Your First Pipeline in Spinnaker
What is a pipeline in Spinnaker?
The pipeline is the key deployment management construct in Spinnaker™. It consists of a sequence of actions, known as stages. You can pass parameters from stage to stage along the pipeline.
You can start a pipeline manually, or you can configure it to be automatically triggered by an event, such as a Jenkins job completing, a new Docker image appearing in your registry, a CRON schedule, or a stage in another pipeline.
Before you begin
This page assumes your application stack includes:
- A Jenkins Master configured by your administrator
- A Jenkins job that archives a Debian package
- A security group within AWS with appropriate permissions
- A Load Balancer
How to create a pipeline
This example creates a pipeline that takes the Debian package produced by a Jenkins job and uses it to create an Amazon Machine Image (AMI) before deploying that image to a server group.
After selecting your Application, click the Pipelines category.
On this page, click Configure a new pipeline.
Provide a name for your new pipeline and click Create.
On the Pipeline page you should see:
- A visual representation of your pipeline and its stages (you should only have configurations at the beginning)
- Execution Options
- Automated Triggers
Add a trigger
Define how your pipeline is triggered. Scroll down to the Automated Triggers section and click Add Trigger. This section enables you to select a Type:
For this example, select Jenkins. By adding a trigger, you are defining how your pipeline is initialized.
Note: Property File is an important topic that will be covered in a separate guide.
Before you test your pipeline, you may want to consider enabling or disabling the trigger via the checkbox at the bottom.
Add a Bake stage
Now add your first stage: Baking an AMI. Click the Add stage button in the visual representations section:
Select Bake from the Types drop down list.
If you have multiple providers configured, select Amazon from the Provider drop down list. Next select the region or regions you want to bake in. In the Package field, enter the name of the package that your Jenkins job archived.
- The package name should not include any version numbers. For example, if your build produces a deb file named “myapp_1.27-h343”, you would enter “myapp” here.
- If you configure your own Base AMI under the Advanced Options, the Base OS configuration is ignored.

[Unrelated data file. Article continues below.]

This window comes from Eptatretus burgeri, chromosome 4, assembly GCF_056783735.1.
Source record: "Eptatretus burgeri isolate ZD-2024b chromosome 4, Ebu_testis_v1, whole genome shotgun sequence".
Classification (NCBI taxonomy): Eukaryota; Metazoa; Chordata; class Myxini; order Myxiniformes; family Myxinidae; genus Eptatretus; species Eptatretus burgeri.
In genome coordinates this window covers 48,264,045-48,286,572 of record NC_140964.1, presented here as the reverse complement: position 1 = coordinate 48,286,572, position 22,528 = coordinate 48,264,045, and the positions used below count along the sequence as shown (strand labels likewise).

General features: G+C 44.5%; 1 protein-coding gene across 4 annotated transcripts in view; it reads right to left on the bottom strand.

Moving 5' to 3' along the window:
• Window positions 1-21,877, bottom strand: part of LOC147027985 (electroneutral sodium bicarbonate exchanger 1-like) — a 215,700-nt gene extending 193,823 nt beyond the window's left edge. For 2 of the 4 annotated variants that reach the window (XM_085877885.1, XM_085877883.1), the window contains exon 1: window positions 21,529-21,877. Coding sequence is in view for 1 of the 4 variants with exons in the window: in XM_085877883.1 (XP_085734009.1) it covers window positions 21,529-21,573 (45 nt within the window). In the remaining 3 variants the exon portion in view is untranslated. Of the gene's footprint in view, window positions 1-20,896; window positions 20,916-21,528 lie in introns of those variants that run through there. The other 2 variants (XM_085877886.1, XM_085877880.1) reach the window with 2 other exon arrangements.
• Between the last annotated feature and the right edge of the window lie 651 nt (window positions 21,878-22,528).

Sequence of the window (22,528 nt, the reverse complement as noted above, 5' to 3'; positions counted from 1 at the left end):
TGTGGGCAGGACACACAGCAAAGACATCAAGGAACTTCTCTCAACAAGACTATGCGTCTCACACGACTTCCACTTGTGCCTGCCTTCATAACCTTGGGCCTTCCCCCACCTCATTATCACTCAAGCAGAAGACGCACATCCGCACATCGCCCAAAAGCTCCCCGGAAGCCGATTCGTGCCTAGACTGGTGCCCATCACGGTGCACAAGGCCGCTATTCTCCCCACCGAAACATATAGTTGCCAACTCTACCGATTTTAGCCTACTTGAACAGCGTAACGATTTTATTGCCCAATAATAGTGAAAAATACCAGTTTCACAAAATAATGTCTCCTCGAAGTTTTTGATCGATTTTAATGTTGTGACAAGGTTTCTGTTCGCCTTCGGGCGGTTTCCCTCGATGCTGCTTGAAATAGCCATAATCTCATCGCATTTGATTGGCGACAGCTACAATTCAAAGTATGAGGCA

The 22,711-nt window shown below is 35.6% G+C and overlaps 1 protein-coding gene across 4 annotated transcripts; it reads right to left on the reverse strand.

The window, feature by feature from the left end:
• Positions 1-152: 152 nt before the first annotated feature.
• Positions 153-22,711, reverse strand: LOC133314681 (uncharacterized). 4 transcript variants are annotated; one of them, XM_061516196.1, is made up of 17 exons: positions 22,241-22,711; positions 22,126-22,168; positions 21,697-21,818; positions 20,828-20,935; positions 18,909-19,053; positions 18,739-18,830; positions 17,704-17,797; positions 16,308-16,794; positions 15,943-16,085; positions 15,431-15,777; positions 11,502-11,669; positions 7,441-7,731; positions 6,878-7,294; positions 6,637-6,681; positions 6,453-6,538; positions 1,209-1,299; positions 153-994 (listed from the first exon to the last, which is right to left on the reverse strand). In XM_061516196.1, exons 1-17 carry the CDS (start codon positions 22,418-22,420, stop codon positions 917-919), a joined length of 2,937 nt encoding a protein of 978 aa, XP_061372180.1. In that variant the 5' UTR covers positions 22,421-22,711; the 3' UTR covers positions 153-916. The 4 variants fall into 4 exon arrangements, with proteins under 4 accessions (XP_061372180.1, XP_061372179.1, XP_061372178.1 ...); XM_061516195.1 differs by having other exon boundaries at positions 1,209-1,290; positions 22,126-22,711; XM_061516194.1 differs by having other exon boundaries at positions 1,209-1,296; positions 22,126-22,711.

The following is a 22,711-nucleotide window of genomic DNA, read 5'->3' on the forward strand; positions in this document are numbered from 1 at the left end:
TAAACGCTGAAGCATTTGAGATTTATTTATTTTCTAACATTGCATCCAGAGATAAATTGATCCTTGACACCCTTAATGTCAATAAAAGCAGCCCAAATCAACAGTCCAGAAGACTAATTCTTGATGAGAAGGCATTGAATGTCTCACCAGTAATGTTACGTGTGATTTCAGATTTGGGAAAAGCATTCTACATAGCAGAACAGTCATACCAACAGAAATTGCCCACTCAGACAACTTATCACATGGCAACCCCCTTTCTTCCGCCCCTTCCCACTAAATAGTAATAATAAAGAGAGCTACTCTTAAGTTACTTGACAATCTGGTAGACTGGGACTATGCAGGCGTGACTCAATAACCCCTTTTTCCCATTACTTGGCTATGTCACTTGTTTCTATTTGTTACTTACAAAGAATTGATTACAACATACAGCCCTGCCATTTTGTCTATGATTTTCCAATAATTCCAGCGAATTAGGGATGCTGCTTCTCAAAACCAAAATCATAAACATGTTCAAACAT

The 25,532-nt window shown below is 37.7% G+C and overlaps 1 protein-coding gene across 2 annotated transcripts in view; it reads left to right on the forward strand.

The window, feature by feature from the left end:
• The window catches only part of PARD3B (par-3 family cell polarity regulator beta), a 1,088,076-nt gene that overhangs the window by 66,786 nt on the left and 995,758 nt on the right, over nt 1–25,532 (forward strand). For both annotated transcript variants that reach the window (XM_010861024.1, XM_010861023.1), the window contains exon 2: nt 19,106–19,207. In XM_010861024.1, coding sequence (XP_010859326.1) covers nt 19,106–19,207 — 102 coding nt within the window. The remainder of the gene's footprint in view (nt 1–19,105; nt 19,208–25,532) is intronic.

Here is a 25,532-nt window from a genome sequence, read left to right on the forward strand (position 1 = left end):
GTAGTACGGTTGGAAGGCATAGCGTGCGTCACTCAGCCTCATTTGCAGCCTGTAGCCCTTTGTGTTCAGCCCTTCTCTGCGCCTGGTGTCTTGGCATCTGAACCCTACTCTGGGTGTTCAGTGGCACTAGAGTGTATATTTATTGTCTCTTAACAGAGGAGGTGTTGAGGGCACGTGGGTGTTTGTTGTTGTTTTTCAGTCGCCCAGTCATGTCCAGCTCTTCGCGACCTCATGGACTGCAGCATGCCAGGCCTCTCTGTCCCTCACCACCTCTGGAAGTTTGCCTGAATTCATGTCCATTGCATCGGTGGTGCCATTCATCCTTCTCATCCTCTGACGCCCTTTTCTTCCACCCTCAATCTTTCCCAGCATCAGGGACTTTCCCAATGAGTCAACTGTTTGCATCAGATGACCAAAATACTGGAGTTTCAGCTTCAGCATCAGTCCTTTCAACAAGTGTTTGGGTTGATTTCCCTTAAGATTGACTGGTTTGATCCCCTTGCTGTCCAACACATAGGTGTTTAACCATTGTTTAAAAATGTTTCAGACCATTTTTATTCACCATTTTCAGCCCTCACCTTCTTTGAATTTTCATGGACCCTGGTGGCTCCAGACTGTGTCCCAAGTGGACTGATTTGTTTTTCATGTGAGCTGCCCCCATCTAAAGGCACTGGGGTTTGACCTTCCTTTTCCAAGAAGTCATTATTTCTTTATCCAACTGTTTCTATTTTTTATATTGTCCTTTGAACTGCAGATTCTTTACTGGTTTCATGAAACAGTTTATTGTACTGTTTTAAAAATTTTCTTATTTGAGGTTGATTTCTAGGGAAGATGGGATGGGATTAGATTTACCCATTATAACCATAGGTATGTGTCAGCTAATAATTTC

Add a Deploy stage
Now add a Deploy stage by clicking Add stage again. Select Deploy In the Type drop down list. Deploy’s configuration settings should pop up on the screen.
Note: If you want to reorganize the order that the stages execute in the pipeline, you can add or remove precursor stages in the Depends On field.
In the Deploy Configuration section, click on the “Add server group” button. Pick your provider, if more than one is configured. This example uses AWS.
Because this is a new application, do not choose to copy a configuration from a template. Press the Continue without a template button.
It’s important to set up the correct Deploy Strategy for your use case. Use the Highlander strategy for this example, which will ensure that only one server group for your application exists at a time.
In the Load Balancers section, select the load balancer you created before you began this tutorial.
Select a security group that you are comfortable with, which will define the access rights to your resource.
Select Instance Type as Micro Utility, then set the size as “small”.
For Capacity, select how many instances you want in your server group. For our example, we will set it at 1.
Click “add”. You will be brought back to your Application and see a new Deploy Configuration. Press “Save Changes” at the bottom right of your window.
Execute the Pipeline
Click on the Pipelines option. You should see your new pipeline. Click on Start Manual Execution.
You will be able to select a Build for your Jenkins job from a drop down menu. By default, Spinnaker will not recreate an AMI unless the underlying package has changed. If you would like to force it, you may use the checkbox for “Rebake”.
Press “Run”, and you should see a progress bar where blue represents running and green represents complete. Gray represents not ran or canceled, which is not in our example picture.
If your pipeline does not succeed, refer to one of the troubleshooting sections in the pipelines, baking, or deploying guides.
Note: Always remember to save your changes by clicking the button in the bottom right of the window.
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Last modified December 9, 2022: (77a2e500)